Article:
11 Nov 2011

CHEESE OF THE WEEK: Abbaye de Belloc

Cheese lovers might not realise it, but they owe a debt of gratitude to monks. From Munster to Wensleydale, via Grana Padano and Epoisses, some of the world's greatest cheeses were developed in Medieval monasteries by Benedictine monks as part of a belief in prayer combined with work and self sufficiency.

It seems strange in this age of modern food manufacturing but monks are still making cheese today. I recently took home a lovely chunk of Abbaye de Belloc from a visit to Raoul's Deli in Maida Vale, London, where owner Geraldine Leventis told me it ranks as one of her best selling cheeses.

An unpasteurised hard ewes' milk cheese, Abbaye de Belloc was first developed in the 1960s by the monks of the abbey of Notre-Dame de Belloc, close to the Pyrenees in the South West of France, and they are still making it today.

Based on an Ossau Iraty recipe, the cheese is made with milk from the local red-nosed Manech breed of sheep between July and December and is dusted with paprika to help develop its pretty speckled brown rind. It's aged for 4-10 months.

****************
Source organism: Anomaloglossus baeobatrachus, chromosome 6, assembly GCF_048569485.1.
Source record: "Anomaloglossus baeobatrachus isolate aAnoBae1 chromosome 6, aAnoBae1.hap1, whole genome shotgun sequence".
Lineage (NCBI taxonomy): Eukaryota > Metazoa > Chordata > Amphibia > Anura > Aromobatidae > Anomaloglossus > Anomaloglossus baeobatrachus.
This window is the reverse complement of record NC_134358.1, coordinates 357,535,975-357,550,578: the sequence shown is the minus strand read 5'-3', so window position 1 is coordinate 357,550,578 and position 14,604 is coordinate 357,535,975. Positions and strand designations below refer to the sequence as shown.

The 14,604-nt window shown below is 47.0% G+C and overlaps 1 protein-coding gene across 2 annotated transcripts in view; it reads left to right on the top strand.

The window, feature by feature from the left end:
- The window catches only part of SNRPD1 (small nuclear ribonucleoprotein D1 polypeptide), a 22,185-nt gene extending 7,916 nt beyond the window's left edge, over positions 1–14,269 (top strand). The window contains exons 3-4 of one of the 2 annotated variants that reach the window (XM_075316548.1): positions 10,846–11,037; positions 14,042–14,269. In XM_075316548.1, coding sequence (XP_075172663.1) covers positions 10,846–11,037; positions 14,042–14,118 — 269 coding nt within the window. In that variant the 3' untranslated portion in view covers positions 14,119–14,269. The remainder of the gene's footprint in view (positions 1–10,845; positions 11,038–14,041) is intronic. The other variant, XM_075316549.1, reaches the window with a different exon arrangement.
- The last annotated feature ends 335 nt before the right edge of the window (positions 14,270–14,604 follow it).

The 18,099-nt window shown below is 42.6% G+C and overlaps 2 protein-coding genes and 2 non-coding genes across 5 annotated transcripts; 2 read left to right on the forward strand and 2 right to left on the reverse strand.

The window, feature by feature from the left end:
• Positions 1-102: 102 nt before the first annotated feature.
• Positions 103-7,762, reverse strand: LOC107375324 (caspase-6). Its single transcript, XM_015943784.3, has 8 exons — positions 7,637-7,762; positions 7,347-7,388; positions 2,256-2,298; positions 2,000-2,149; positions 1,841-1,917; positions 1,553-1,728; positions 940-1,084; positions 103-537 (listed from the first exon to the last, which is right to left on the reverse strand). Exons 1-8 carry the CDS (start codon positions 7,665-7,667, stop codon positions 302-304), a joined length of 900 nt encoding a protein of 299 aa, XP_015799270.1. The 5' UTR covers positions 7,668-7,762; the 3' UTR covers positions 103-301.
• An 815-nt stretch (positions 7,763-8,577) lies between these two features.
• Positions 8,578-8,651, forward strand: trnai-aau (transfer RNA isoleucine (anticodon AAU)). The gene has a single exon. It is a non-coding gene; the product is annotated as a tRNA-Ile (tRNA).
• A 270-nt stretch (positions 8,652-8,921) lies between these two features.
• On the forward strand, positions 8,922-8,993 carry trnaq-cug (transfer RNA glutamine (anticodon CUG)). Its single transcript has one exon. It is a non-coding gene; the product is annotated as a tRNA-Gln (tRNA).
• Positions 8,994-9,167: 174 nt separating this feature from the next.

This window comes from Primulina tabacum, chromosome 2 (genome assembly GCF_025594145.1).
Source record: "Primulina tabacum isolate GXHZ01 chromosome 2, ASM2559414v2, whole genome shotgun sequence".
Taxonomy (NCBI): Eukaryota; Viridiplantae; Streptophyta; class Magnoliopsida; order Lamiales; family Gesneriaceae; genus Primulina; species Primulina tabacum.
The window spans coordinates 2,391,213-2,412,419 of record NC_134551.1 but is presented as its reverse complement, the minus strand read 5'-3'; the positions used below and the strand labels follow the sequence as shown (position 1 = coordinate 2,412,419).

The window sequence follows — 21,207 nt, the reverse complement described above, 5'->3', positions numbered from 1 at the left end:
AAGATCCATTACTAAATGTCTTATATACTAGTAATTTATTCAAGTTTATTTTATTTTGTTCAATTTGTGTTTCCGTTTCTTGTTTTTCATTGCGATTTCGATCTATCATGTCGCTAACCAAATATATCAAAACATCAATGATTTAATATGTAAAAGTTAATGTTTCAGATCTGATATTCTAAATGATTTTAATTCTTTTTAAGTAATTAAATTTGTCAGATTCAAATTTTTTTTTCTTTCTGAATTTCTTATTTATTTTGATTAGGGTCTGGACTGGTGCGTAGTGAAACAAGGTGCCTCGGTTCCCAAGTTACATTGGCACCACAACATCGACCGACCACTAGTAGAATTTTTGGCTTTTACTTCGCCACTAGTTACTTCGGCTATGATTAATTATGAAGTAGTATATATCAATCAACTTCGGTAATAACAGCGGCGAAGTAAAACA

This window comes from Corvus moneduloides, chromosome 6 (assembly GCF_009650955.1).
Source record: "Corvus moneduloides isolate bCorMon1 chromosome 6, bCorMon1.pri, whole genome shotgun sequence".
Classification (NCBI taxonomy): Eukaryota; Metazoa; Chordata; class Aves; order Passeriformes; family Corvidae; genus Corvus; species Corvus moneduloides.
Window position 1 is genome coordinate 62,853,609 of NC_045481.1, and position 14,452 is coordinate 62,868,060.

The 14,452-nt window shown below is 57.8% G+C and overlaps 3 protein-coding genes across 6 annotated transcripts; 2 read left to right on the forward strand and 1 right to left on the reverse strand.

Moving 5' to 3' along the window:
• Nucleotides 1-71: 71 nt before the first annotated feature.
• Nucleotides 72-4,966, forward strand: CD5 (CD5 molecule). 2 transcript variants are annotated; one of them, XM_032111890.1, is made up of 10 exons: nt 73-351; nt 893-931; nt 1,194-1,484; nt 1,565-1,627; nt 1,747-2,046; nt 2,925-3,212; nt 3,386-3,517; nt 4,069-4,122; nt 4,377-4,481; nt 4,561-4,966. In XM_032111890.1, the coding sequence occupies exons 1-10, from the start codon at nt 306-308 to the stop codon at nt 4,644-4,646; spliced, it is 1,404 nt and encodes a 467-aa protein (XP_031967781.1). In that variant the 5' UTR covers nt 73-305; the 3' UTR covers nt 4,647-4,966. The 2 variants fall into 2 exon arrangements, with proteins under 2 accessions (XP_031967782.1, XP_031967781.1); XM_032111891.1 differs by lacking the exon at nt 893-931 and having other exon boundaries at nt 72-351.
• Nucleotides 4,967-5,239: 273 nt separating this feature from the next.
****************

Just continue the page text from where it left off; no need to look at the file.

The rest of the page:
I'm not sure how long the cheese I tried had been matured, but I'm guessing it was still relatively young. It had a lovely supple texture with a sweet creamy flavour that developed to nutty caramel with just a touch of wet wool (try it and you'll see what I mean!)

I'd advise against chutneys and pickles. It's a delicate cheese that deserves your full contemplation.   

Where to buy: Raoul's Deli, Henri of Edinburgh, La Cave a Fromage

How to eat: Slice and eat. Don't mess about with chutney.

What to drink: A creamy white Burgundy works well, or try a nutty Manzanilla Pasada sherry.

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